Implementing saving and investment strategies

After you have determined your financial goals, you’ll want to know how much it will take to fund each goal. And if you’ve already started saving towards a goal, you’ll want to know how much further you’ll need to go.

Next, you can focus on implementing appropriate investment strategies. To help determine which investments are suitable for your financial goals, you should ask yourself the following questions:

  • What is my time horizon?
  • What is my emotional and financial tolerance for investment risk?
  • What are my liquidity needs?

Once you’ve answered these questions, you’ll be able to tailor your investments to help you target specific financial goals, such as retirement, education, a large purchase (e.g., home or car), starting a business, or increasing your net worth.

Managing your debt and credit

Whether it is debt from student loans, a mortgage, or credit cards, it is important to avoid the financial pitfalls that can sometimes go hand in hand with borrowing. Any sound financial plan should effectively manage both debt and credit. The following are some tips to help you manage your debt/credit:

  • Make sure that you know exactly how much you owe by keeping track of balances and interest rates
  • Develop a short-term plan to manage your payments and avoid late fees
  • Optimize your repayments by paying off high-interest debt first or take advantage of debt consolidation/refinancing

Understanding what’s on your credit report

An important part of managing debt and credit is to understand the information contained in your credit report. Not only does a credit report contain information about past and present credit transactions, but it is also used by potential lenders to evaluate your creditworthiness.

What information are lenders typically looking for in a credit report? For the most part, a lender will assume that you can be trusted to make timely monthly payments against your debts in the future if you have always done so in the past. As a result, a history of late payments or bad debts will hurt your credit. Based on your track record, if your credit report indicates that you are a poor risk, a new lender is likely to turn you down for credit or extend it to you at a higher interest rate. In addition, too many inquiries on your credit report in a short time period can make lenders suspicious.

Today, good credit is even sometimes viewed by potential employers as a prerequisite for employment–something to think about if you’re in the market for a new job or plan on changing jobs in the near future.

Because a credit report affects so many different aspects of one’s financial situation, it’s important to establish and maintain a good credit history in your own name. You should review your credit report regularly and be sure to correct any errors on it. You’re entitled to a free copy of your credit report from each of the three major credit reporting agencies once every 12 months. You can go to www.annualcreditreport.com for more information.

Working with a financial professional

Although you can certainly do it alone, you may find it helpful to work with a financial professional to assist you in creating and implementing a financial plan.

A financial professional can help you accomplish the following:

  • Determine the state of your current affairs by reviewing income, assets, and liabilities
  • Develop a plan and help you identify your financial goals
  • Make recommendations about specific products/services
  • Monitor your plan
  • Adjust your plan as needed

Tip: Keep in mind that unless you authorize a financial professional to make investment choices for you, a financial professional is solely there to make financial recommendations to you. Ultimately, you have responsibility for your finances and the decisions surrounding them.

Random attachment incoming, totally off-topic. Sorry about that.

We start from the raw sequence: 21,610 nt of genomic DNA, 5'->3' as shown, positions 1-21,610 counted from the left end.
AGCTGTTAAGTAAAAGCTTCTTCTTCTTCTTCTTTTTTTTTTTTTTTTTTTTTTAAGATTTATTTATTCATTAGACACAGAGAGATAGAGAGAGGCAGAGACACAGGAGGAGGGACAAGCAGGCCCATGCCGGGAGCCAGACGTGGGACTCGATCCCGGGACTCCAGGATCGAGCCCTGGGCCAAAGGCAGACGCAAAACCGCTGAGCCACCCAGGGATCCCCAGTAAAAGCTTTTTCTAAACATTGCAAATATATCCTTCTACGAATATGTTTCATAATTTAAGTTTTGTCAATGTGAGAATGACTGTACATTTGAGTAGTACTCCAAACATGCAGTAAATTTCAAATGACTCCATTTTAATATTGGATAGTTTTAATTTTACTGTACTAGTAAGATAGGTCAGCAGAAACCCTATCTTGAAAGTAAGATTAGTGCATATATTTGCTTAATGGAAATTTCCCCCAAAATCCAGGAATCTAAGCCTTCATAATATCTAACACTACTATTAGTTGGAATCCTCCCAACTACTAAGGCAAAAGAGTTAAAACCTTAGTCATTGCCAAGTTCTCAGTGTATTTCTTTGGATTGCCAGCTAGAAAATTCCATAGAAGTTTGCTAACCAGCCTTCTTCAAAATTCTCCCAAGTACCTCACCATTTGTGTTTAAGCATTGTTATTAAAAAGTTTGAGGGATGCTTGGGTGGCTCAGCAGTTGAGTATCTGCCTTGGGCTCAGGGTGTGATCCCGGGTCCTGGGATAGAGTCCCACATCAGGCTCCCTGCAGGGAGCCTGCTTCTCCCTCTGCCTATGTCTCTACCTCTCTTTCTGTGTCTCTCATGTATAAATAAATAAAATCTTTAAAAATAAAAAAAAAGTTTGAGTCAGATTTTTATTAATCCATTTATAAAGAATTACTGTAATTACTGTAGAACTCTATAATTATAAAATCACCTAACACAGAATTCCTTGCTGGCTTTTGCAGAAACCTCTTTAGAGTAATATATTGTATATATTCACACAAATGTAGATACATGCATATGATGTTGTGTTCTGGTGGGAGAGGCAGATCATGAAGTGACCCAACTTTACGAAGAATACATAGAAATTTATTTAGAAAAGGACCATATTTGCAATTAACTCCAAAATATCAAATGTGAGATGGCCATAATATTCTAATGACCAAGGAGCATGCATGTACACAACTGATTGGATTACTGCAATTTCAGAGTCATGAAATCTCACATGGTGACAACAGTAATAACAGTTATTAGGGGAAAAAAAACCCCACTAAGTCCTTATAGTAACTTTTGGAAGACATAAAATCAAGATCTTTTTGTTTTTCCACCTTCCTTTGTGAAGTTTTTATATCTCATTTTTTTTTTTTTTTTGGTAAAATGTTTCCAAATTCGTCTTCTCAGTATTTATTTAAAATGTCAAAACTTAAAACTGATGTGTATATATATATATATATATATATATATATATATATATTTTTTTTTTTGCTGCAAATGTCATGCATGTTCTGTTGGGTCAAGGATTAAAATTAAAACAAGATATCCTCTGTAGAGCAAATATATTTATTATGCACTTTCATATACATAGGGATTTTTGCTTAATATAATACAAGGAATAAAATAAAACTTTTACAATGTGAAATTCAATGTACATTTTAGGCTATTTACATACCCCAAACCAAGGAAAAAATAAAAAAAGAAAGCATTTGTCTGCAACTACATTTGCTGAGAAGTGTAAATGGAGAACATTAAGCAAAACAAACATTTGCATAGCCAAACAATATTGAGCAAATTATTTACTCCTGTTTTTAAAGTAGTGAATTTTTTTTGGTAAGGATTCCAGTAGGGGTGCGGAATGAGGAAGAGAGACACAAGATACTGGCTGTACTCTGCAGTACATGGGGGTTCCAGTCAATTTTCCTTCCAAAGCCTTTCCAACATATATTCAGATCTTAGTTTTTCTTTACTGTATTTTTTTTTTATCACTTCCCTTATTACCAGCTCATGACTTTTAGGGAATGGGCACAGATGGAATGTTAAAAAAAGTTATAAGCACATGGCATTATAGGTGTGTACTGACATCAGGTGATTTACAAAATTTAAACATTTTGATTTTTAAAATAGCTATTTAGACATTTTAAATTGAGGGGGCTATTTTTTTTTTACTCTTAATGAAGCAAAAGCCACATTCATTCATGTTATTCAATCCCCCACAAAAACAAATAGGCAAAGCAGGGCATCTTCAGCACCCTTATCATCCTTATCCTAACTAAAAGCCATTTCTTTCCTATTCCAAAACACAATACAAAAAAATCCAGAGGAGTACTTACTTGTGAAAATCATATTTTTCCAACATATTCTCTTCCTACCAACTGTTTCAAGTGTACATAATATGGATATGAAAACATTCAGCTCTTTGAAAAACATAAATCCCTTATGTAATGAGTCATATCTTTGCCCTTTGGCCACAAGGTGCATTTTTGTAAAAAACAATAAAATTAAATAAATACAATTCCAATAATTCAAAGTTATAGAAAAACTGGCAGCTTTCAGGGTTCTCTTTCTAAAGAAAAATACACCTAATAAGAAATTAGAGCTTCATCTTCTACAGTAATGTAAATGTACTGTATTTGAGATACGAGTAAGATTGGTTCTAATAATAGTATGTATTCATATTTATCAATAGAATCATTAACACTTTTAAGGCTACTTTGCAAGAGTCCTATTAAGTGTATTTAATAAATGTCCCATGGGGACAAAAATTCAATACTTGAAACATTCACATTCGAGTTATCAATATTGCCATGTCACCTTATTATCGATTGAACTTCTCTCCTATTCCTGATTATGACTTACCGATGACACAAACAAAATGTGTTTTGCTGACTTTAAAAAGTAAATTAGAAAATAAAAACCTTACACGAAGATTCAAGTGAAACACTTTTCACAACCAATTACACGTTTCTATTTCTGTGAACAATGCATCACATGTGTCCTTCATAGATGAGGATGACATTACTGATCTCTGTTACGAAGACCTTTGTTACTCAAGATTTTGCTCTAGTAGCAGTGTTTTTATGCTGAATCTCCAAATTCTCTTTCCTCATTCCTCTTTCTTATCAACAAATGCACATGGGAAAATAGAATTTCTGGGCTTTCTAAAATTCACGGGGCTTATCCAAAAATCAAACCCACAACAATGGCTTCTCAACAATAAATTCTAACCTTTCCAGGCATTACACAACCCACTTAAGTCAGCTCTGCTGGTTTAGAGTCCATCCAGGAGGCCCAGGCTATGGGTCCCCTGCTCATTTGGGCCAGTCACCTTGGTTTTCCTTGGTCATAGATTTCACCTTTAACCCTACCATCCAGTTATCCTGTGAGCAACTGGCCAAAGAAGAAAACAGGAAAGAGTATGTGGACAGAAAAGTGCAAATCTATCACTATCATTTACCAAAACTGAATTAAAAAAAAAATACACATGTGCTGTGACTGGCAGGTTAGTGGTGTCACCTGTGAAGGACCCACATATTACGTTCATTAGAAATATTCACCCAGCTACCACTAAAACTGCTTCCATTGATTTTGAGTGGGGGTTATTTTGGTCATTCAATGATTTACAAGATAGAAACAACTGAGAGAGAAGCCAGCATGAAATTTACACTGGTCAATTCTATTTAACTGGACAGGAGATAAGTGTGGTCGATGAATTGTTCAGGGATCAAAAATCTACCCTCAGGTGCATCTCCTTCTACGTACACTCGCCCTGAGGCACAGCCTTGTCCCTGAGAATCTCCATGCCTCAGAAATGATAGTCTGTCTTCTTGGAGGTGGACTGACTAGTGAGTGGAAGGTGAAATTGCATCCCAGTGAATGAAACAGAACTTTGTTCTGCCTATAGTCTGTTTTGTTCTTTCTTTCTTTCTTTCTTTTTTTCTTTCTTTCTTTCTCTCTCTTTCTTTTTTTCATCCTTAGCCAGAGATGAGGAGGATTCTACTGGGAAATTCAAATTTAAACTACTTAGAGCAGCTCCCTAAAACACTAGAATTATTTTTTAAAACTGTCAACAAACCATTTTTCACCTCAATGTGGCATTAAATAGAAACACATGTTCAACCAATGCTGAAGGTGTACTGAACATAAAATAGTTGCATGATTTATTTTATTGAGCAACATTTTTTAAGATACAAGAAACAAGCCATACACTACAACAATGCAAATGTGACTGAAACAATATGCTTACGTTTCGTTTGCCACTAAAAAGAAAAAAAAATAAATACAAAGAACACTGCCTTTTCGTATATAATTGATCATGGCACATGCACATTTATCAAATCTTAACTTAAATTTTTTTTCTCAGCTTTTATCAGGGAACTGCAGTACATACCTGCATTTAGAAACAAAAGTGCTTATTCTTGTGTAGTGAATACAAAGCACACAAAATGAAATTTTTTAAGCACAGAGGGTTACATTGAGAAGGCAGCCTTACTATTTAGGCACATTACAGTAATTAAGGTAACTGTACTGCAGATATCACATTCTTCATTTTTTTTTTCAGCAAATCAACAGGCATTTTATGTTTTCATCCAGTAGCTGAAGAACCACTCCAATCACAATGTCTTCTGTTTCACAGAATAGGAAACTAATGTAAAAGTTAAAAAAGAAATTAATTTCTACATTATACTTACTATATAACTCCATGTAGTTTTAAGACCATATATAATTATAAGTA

IMPORTANT DISCLOSURES The information presented here is not specific to any individual’s personal circumstances.To the extent that this material concerns tax matters, it is not intended or written to be used, and cannot be used, by a taxpayer for the purpose of avoiding penalties that may be imposed by law. Each taxpayer should seek independent advice from a tax professional based on his or her individual circumstances.These materials are provided for general information and educational purposes based upon publicly available information from sources believed to be reliable–we cannot assure the accuracy or completeness of these materials. The information in these materials may change at any time and without notice.

Women Are Different from Men – Financially Speaking

We all know men and women are different in some fundamental ways. But is this true when it comes to financial planning? In a word, yes. In the financial world, women often find themselves in very different circumstances than their male counterparts.

Everyone wants financial security. Yet women often face financial headwinds that can affect their ability to achieve it. The good news is that women today have never been in a better position to achieve financial security for themselves and their families.

More women than ever are successful professionals, business owners, entrepreneurs, and knowledgeable investors. Their economic clout is growing, and women’s impact on the traditional workplace is still unfolding positively as women earn college and graduate degrees in record numbers and seek to successfully integrate their work and home lives to provide for their families. So what financial course will you chart?

Some key differences

On the path to financial security, it’s important for women to understand what they might be up against, financially speaking.
Women have longer life expectancies.
Women live an average of 4.9 years longer than men. A longer life expectancy presents several financial challenges for women:

  • Women will need to stretch their retirement dollars further.
  • Women are more likely to need some type oflong-term care, and may have to face some of their health-care needs alone.
  • Married women are likely to outlive their husbands, which means they could have ultimate responsibility for disposition of the marital estate.

Women generally earn less and have fewer savings. According to the Bureau of Labor Statistics, within most occupational categories, women who work full-time, year-round, earn only 81% (on average) of what men earn. This wage gap can significantly impact women’s overall savings, Social Security retirement benefits, and pensions.